A complaint has been filed against YouTube at the US Federal Trade Commission by child advocacy groups alleging that the Google-owned video-streaming site is illegally collecting private data of children without parental consent. According to The Guardian, the company is illegally collecting the data and advertising to those under the age of 13.
The groups comprise of the Campaign for a Commercial-Free Childhood (CCFC), the Center for Digital Democracy and 21 other organizations. The group claims that despite Google’s claim that its video-streaming website is made for viewers from age 13 and above, it [YouTube] is fully aware that children below that age use the site.
According to the groups, personal information such as location, phone numbers, and device identifiers is being collected in order to track the children across different websites and services without parental consent. This, the groups claim, violates the US Children’s Online Privacy Protection Act (Coppa).
The group thereby prevailed on the FTC to investigate and sanction Google for the violation:
“For years, Google has abdicated its responsibility to kids and families by disingenuously claiming YouTube— a site rife with popular cartoons, nursery rhymes, and toy ads — is not for children under 13,” said Josh Golin, executive director of the CCFC said per The Guardian. “Google profits immensely by delivering ads to kids and must comply with Coppa. It’s time for the FTC to hold Google accountable for its illegal data collection and advertising practices.”
James P Steyer, chief executive of Common Sense called on Google to be “transparent” especially when it comes to facts and institute new policies to protect privacy of children:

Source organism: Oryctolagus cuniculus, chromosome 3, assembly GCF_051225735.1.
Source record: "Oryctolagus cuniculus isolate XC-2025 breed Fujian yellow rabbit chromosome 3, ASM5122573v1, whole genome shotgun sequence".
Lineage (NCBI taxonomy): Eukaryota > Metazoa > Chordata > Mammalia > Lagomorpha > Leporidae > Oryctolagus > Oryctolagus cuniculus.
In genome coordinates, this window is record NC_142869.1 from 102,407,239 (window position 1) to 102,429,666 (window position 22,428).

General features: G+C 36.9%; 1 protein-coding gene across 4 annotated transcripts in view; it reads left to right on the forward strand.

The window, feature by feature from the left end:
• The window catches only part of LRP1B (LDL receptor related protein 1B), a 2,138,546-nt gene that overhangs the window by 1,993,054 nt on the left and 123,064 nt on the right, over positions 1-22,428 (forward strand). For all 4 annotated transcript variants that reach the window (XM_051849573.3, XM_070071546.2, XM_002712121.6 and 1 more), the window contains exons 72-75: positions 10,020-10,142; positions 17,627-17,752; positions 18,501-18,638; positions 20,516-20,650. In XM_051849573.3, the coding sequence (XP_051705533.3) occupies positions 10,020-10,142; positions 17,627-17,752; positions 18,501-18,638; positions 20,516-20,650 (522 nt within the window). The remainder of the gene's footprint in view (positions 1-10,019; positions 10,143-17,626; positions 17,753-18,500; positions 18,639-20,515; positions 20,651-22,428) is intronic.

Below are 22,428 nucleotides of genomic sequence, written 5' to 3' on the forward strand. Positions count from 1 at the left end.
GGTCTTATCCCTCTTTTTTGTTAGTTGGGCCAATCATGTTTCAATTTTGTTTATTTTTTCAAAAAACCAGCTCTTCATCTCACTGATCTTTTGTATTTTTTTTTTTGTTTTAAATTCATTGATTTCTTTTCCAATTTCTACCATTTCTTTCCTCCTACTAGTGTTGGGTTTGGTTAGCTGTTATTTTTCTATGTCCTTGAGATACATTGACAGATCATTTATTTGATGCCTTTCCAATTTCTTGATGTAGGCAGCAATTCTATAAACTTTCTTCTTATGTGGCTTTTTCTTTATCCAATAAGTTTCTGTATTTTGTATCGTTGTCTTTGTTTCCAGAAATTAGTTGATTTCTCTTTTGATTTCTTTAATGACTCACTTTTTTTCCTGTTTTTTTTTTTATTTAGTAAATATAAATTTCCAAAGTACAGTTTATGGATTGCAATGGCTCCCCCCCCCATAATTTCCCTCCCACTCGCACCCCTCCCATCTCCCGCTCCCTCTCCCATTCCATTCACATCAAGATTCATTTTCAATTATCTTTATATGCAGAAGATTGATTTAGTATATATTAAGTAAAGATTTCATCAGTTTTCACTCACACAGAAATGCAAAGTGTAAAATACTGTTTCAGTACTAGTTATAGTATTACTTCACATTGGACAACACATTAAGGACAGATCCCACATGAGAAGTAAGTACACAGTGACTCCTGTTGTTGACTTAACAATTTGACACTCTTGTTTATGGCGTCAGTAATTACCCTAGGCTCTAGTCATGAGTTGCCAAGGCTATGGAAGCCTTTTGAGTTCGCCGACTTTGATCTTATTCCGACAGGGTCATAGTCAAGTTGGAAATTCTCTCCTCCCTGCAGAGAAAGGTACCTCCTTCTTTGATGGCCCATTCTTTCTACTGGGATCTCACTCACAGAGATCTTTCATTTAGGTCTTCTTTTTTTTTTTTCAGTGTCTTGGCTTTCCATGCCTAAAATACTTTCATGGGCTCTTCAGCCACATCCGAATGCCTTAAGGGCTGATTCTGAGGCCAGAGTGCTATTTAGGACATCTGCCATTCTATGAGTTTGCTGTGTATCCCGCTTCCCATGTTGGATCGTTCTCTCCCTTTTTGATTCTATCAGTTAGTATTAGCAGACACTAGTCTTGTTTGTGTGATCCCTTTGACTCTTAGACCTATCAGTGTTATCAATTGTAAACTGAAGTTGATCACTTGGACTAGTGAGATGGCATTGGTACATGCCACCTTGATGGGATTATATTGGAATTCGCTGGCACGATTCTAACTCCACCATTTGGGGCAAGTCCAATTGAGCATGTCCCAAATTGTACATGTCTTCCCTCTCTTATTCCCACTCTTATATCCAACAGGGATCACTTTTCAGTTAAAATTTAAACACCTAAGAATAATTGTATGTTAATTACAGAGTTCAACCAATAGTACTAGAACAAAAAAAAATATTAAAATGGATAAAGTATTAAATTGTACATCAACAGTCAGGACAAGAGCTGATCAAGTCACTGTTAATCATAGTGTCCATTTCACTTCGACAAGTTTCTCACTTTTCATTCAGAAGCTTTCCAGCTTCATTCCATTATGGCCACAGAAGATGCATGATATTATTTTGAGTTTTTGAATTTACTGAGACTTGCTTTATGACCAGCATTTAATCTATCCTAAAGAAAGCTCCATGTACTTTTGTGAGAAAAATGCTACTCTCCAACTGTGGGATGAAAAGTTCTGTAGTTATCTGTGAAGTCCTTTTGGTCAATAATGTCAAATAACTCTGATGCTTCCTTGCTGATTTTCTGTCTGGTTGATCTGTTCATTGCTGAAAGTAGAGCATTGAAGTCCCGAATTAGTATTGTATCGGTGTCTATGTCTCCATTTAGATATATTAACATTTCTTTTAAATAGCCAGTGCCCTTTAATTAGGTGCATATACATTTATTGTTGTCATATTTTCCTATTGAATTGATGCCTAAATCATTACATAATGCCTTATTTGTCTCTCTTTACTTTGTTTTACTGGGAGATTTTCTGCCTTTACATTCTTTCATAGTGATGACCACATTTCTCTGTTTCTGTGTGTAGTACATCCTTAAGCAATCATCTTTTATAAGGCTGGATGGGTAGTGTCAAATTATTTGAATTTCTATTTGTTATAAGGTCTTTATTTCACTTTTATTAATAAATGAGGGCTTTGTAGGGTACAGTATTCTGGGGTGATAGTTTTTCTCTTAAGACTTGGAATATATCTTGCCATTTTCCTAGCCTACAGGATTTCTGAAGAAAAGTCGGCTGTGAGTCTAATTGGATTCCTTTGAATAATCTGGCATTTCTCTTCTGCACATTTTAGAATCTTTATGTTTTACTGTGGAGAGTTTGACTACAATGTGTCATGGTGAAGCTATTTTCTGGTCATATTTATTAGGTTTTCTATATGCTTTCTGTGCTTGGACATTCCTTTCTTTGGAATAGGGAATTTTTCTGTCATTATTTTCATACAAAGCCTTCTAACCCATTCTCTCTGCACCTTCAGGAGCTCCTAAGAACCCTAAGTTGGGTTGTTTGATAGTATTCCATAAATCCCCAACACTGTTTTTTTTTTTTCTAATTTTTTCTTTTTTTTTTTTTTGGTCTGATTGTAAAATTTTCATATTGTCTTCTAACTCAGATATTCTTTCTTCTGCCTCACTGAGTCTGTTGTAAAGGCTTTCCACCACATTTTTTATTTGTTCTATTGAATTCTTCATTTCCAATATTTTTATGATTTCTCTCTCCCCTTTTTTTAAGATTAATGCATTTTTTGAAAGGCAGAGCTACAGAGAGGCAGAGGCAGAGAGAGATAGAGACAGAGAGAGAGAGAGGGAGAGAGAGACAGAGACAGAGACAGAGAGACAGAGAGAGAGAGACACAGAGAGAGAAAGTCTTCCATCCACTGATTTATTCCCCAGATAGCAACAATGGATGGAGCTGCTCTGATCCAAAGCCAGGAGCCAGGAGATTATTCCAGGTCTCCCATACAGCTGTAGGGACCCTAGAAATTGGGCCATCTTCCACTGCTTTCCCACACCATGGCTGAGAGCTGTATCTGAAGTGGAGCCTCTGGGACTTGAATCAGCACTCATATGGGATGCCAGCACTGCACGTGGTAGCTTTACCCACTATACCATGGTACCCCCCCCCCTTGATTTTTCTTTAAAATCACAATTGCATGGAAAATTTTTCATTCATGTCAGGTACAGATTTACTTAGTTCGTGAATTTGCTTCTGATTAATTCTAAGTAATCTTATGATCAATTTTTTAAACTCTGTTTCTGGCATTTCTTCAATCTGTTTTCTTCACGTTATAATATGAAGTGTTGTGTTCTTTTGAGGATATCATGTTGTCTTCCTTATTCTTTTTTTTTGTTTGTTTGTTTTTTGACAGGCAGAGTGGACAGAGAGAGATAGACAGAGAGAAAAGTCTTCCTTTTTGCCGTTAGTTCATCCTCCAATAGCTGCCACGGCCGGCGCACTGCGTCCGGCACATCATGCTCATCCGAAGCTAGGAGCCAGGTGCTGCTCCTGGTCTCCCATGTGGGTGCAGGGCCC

“It is time for Google to be completely transparent with all the facts and institute fundamentally responsible new policies moving forward to protect the privacy of kids. We fully expect Google to work closely with advocates and reach out to parents with information about parental controls, content and collection practices on YouTube so parents can make informed choices about what content they allow their kids to access and how to protect their privacy.”
In 2016, YouTube rolled out a couple of steps to put parents in the driving seat when it updated YouTube Kids app to let parents block unsuitable content.
This has more to do with granting parents power to block or choose what they would rather have their kids see when they use the app than inappropriate video. YouTube Kids curation process ensures that only videos tagged appropriate for kids are allowed on the app; but parents might have different opinion about unnecessary repetition.
Blocking an unsuitable video is quite easy too: click on the three dots next to any video or channel of the content you feel uncomfortable about, and a question whether you would like to “block this video” pops up. The app will then ask you to “send yourself a parental consent email” and a verification code will be sent for account verification. Blocked video will remain consistent across all your devices—and you also have the chance to unblock the video or channel anytime you change your mind.